The first four chapters after the introduction describe prewar feminism. The Meiji Civil Code eliminated Edo-era regional and class diversity in family relations, substituting instead a uniform version of samurai patriarchy under which married women were categorized with "minors and other legal 'incompetents'" (p. 23). Treated like colonial subjects, Japanese women were denied political participation, including the right to attend or speak at political meetings. But it was also during this time that women gained widespread access to education, leading to the development of suffrage associations, anti-prostitution protests, and other actions rooted in an emerging individualism that was often in an uneasy relationship with the "good wife and wise mother" ideology that education was intended to propagate.
The generation of "new women" (chapter 3) who took the stage in late Meiji, "desired" the destruction of morals and laws "built on men's selfishness," but they did not demand it (p. 45). The feminists who established the celebrated journal Seito (Bluestocking) in 1911 and other journals were generally bourgeois literary types. In their salons they discussed women's situation as a choice between chastity and survival, debated whether individuals or the state should be the agents of social transformation, and formed groups such as the New Women's Association (1919), which enlisted the help of men to help women push for the right to participate in politics.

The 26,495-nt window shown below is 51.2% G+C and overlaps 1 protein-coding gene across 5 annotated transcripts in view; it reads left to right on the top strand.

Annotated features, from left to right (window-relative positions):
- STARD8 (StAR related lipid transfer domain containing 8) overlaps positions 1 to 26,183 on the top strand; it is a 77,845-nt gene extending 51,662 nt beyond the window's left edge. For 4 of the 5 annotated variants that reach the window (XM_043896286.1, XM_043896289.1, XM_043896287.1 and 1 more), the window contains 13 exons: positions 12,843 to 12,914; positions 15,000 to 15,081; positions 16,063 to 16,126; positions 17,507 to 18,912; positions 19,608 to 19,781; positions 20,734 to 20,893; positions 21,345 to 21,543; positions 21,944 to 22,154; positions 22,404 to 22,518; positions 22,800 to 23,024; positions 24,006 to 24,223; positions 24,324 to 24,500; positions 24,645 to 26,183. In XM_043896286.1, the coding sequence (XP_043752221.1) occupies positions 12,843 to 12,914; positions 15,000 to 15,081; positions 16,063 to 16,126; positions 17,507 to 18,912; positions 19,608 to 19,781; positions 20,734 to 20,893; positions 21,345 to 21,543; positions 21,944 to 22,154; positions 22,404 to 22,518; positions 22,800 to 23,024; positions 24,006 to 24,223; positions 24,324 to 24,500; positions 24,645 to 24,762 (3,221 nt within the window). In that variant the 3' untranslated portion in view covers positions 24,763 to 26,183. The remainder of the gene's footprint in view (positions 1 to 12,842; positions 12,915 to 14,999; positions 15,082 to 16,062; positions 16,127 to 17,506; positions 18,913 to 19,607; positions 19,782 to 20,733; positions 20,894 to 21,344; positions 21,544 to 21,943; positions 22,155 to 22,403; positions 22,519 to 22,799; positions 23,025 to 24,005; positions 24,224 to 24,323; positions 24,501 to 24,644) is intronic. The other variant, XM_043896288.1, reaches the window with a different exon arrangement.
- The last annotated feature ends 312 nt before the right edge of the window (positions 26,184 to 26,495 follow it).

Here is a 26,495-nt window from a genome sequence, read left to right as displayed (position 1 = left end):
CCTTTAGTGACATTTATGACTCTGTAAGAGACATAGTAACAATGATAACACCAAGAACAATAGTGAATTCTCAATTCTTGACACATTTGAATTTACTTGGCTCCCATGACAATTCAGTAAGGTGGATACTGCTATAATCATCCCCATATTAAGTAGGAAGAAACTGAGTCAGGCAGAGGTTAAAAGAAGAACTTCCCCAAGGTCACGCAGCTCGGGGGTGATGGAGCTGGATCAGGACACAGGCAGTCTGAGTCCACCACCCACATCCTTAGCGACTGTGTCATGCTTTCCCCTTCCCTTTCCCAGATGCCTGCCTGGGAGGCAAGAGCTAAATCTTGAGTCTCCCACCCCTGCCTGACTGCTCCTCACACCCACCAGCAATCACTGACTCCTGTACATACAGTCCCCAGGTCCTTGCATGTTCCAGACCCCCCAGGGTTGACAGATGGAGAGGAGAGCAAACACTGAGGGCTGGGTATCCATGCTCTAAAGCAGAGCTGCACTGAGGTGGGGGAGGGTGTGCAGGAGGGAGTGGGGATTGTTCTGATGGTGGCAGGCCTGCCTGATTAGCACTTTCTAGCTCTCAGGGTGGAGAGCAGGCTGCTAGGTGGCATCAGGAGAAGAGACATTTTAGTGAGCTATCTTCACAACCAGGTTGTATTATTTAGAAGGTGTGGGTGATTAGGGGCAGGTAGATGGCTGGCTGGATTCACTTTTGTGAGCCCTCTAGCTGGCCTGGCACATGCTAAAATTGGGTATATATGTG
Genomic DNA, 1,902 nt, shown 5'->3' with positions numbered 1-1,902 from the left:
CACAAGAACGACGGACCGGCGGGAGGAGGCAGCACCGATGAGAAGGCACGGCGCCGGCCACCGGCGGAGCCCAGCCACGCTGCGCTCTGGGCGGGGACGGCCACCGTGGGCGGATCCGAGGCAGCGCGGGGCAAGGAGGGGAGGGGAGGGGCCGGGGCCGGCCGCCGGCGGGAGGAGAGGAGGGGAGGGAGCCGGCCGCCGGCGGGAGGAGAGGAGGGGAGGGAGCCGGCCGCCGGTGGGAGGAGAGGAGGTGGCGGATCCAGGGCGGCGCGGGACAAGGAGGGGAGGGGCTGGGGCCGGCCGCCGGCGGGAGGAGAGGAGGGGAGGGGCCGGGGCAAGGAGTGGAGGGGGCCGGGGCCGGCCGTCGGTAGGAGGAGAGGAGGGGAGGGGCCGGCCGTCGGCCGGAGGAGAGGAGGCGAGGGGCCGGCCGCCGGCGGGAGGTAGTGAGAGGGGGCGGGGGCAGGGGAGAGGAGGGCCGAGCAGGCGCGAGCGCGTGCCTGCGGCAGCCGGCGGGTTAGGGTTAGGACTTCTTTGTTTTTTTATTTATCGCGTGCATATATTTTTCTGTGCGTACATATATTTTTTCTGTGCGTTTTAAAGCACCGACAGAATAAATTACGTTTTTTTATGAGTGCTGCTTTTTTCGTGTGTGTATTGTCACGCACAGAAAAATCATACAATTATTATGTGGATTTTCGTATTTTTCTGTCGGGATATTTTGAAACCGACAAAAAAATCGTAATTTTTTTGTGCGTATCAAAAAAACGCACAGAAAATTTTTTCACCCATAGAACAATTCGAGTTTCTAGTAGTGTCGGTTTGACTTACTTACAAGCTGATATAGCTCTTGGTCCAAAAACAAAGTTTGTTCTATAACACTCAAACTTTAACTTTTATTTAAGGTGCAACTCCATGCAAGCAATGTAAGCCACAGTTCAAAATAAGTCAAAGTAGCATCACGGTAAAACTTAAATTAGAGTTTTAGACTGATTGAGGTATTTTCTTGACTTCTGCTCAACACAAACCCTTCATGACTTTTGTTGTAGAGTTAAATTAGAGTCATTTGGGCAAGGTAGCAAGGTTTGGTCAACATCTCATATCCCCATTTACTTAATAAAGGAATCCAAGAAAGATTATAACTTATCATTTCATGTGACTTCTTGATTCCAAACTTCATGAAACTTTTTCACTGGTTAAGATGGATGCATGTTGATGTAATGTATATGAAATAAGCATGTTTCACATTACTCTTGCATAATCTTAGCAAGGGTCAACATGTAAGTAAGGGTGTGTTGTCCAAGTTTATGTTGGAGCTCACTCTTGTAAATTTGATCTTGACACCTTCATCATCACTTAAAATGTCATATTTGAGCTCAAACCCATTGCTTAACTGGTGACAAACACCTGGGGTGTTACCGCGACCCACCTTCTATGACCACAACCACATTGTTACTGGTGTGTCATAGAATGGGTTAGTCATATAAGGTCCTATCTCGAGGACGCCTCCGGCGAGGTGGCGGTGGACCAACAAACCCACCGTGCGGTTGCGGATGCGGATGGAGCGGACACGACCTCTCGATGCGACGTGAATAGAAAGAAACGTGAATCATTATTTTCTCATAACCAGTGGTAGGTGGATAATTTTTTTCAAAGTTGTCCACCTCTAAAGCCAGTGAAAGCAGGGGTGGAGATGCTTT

Despite the extensive treatment Mackie gives the early feminists, it is important to remember that the scale of their activities was small. Even when increasing numbers of unionized women workers swelled the ranks of feminist activists in the 1920s, the class and political differences between them that Mackie identifies (socialist, communist, anarchist, liberal feminist, maternal feminist) weakened their ability to influence the course of social change. Full political rights for women would only come after World War II. The period from 1930 to 1945 saw increasingly strict wartime economic and social controls combine to limit severely all forms of civil society expression. A few feminists retreated into relative isolation, while most others believed that cooperation with the state offered a way forward.
The immediate postwar period, in which women gained legal equality and political rights under the Allied Occupation and new Japanese Constitution, stands as something of a lost opportunity: The number of women elected to the Diet just after the war has not been equaled since. Following a short burst of enthusiasm for politics, Japanese women quickly turned their concerns to domestic stability, motherhood, and sexuality, including abortion. The housewives association known as Shufuren is cited as the representative feminist institution of this period. "The image of women marching as citizens but calling for the state to protect them suggests that the relationship between women and the state was still contradictory," writes Mackie (p. 125).